The casino is MGM, one of Las Vegas’ giants. The researcher is Harikesh Nair, Associate Professor at Stanford.
The article neatly sums up some of the insights gained from the analytic work:
For example, if a customer visited MGM only once and spent little on the trip, the model looks at the long-run spending of others similar to that customer. If the others spent little on the first visit but dropped a bundle on subsequent trips, the system will target the customer in question even though he or she spent little the first time around.
Typically, a business that sees a low-spending customer (if data is collected in the first place) would probably neglect to place emphasis on them. But by examining the data on a more long-term (life-time?) perspective, it’s clear that something can be done to encourage further customer loyalty.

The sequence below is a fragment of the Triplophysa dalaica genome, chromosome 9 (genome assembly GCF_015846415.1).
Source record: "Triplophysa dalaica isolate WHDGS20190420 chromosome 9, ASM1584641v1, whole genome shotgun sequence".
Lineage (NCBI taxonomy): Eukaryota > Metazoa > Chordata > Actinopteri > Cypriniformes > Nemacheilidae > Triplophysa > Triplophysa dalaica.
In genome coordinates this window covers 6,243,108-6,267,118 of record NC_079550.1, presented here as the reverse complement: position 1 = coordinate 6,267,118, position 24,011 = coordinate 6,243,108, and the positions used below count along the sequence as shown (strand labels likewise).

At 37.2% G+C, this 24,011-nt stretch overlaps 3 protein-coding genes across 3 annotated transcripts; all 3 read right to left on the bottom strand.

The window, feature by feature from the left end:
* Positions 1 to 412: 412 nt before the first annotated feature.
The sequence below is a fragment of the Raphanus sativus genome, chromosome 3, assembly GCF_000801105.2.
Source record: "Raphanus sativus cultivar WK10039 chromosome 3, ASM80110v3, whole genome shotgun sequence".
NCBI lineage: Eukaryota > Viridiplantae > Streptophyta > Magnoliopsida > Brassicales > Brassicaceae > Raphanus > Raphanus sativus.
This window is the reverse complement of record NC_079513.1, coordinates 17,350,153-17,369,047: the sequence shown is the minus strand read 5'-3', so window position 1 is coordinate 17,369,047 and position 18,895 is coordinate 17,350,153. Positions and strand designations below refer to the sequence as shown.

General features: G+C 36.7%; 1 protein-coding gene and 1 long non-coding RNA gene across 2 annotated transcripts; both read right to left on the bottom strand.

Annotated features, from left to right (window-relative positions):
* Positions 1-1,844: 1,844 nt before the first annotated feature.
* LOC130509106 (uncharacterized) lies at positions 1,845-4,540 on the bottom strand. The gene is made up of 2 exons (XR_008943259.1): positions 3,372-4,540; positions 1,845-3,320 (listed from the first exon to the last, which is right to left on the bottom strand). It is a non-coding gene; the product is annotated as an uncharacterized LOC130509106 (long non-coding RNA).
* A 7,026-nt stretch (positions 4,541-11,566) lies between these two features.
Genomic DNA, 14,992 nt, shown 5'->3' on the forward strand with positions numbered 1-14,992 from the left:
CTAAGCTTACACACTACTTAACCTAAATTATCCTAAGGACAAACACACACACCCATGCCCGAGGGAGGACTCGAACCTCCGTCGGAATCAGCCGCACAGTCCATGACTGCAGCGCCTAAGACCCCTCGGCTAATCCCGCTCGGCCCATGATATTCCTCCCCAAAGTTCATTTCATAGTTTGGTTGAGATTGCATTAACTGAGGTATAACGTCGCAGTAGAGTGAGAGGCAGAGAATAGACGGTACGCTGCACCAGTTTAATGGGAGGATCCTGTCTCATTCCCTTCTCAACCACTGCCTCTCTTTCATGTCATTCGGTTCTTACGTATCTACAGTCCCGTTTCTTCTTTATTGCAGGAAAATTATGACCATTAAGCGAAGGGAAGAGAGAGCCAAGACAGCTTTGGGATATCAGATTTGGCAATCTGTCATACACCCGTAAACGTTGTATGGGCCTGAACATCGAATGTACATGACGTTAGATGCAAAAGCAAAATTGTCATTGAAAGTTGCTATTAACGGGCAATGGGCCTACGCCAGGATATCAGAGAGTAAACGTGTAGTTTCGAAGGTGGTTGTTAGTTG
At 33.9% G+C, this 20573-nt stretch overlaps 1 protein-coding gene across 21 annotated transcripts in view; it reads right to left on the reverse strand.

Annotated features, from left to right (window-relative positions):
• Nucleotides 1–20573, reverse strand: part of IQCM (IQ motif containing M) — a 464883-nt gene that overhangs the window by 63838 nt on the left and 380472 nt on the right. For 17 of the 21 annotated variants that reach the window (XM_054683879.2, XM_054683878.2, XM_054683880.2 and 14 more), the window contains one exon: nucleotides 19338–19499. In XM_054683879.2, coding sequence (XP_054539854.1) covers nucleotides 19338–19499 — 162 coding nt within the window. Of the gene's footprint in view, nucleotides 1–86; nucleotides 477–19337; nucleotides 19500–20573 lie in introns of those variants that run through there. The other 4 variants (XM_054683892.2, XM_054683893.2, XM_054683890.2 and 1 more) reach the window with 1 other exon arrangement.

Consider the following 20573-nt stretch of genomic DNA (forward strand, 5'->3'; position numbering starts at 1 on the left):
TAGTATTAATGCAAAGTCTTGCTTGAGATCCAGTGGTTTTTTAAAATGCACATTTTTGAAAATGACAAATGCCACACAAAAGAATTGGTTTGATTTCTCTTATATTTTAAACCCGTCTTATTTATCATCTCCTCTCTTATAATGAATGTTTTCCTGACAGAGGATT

Casinos collect THAT much information from their patrons it’s beyond belief. Yet the challenge often lies in what to do with them. And if you think about it a little, isn’t that what’s facing many major organisations today? Vast data, enormous input, but they are not exploited, either due to poor data organisation or insufficient know-how?
The term ‘big data’ is bandied about these days enthusiastically by many analysts, without many firm definitions or framework. But this sentence sums it up as eloquently as anyone has:
“Good analytics, combined with great data, complements smart management. This is the real promise of the ‘Big Data’ revolution.”